Have you ever set up two awesome friends who you thought would make an unstoppable power couple only to find that they make the most boring, self-involved duo imaginable? “Broken Bells,” the new collaboration between producer extraordinaire Danger Mouse and guitar pop guru James Mercer, is kind of like that.

The two men are masters of their domains: Danger Mouse is a virtuoso of enlivening tracks with quirky beats and Mercer’s plaintive wailing as lead singer of the Shins is enough to soothe even the most tormented heart. Together, you would hope they could create a harmonious blend of balanced countercurrents, but instead, the two become lethargic and complacent, reinforcing each other’s bad habits and canceling out each other’s strengths.

“Bells” is an exercise in “almost.” There are some neat sketches and maybe even some worthwhile brainstorming sessions, but there’s not enough cohesion or energy to make it worthwhile. If there’s one track that works, it’s “The Ghost Inside.” Danger Mouse’s beats are fresh but familiar, and Mercer’s falsetto tones give the song a fun, retro feel. Similarly, in “Sailing to Nowhere,” Danger Mouse’s alien constructions lend Mercer’s signature wail new depths and textures to create an air of eerie “Sergeant Pepper’s” psychedelia.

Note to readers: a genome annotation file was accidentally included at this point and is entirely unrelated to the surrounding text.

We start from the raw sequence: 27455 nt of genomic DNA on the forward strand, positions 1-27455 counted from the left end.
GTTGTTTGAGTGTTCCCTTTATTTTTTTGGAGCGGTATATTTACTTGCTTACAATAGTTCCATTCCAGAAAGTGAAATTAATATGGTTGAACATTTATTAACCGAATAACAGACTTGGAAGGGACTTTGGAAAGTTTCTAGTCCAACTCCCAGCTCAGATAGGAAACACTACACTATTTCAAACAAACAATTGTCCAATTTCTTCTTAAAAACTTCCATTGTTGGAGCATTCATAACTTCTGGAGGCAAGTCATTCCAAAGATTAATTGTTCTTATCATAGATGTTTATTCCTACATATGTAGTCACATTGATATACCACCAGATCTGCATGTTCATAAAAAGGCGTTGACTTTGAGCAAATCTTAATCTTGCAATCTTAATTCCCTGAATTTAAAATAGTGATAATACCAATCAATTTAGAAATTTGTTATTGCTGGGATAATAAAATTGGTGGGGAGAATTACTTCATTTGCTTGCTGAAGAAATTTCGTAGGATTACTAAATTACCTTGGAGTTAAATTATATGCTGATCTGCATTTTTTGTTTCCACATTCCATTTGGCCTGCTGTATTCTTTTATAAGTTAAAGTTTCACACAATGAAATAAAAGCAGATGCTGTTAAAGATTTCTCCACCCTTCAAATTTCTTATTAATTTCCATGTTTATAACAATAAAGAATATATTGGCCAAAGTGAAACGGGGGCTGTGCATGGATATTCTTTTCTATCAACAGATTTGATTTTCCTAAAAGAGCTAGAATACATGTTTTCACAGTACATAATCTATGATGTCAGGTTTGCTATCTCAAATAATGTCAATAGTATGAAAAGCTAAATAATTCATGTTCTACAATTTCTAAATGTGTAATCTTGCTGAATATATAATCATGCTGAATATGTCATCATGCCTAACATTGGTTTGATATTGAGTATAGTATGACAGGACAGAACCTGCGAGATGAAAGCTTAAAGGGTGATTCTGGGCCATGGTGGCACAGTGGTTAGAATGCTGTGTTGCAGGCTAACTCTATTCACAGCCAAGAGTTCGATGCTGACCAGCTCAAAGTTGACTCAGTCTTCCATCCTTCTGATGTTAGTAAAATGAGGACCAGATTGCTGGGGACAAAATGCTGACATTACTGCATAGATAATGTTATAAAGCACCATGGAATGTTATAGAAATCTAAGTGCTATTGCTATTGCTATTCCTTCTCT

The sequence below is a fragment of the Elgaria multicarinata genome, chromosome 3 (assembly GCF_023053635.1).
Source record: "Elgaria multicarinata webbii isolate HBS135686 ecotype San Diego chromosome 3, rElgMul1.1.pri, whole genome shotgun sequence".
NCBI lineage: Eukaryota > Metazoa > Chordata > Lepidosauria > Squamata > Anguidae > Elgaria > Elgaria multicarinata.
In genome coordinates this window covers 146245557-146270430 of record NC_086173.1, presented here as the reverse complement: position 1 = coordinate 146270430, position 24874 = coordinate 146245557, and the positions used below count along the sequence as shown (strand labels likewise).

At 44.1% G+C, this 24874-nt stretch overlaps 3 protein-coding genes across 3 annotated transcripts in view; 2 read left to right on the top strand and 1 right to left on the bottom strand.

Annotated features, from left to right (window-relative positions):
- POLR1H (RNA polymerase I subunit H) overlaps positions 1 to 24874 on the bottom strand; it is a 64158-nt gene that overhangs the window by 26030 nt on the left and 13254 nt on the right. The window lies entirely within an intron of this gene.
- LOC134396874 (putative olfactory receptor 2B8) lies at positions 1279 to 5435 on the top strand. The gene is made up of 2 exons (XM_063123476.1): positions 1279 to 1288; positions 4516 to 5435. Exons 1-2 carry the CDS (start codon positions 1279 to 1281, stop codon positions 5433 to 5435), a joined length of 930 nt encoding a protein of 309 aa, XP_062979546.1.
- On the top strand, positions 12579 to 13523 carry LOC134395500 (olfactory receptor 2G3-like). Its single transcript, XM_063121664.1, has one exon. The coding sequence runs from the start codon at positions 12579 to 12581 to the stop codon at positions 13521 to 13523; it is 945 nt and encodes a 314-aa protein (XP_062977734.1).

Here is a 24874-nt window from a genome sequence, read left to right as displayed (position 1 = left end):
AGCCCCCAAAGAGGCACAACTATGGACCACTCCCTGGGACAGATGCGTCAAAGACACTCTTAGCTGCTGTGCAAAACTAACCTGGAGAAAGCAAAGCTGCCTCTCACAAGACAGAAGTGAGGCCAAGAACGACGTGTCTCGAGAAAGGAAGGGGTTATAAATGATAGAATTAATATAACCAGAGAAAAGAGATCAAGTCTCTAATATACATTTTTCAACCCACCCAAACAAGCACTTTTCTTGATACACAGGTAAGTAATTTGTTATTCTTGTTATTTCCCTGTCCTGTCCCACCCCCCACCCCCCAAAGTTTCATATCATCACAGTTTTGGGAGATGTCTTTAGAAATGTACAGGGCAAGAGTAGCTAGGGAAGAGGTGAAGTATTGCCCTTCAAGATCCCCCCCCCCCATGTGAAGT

For the most part, however, the songs fall flat. In tracks like “Mongrel Heart,” there are intimations of 80s synth pop that could have become fascinating fusions of acoustic and electronic but instead just feel half-formed and tired. The second track on the album, “Vaporize,” likewise turns into a snoozefest. There is a vision here somewhere, but the ideas are never fleshed out enough to rise above the level of the occasional catchy tune. The two are working together, but there’s the sense that, more often than not, they’re missing each other’s drifts.

The middling character of the album is especially disappointing because both artists seem to be on autopilot. Danger Mouse does Danger Mouse and James Mercer does James Mercer, but neither demonstrates any real ambition to lose himself and become part of a single “Broken Bells” entity. It happens in incidents and accidents, but not enough to make this collaboration truly collaborative. “Bells” is most definitely broken, but not in any kind of funky way.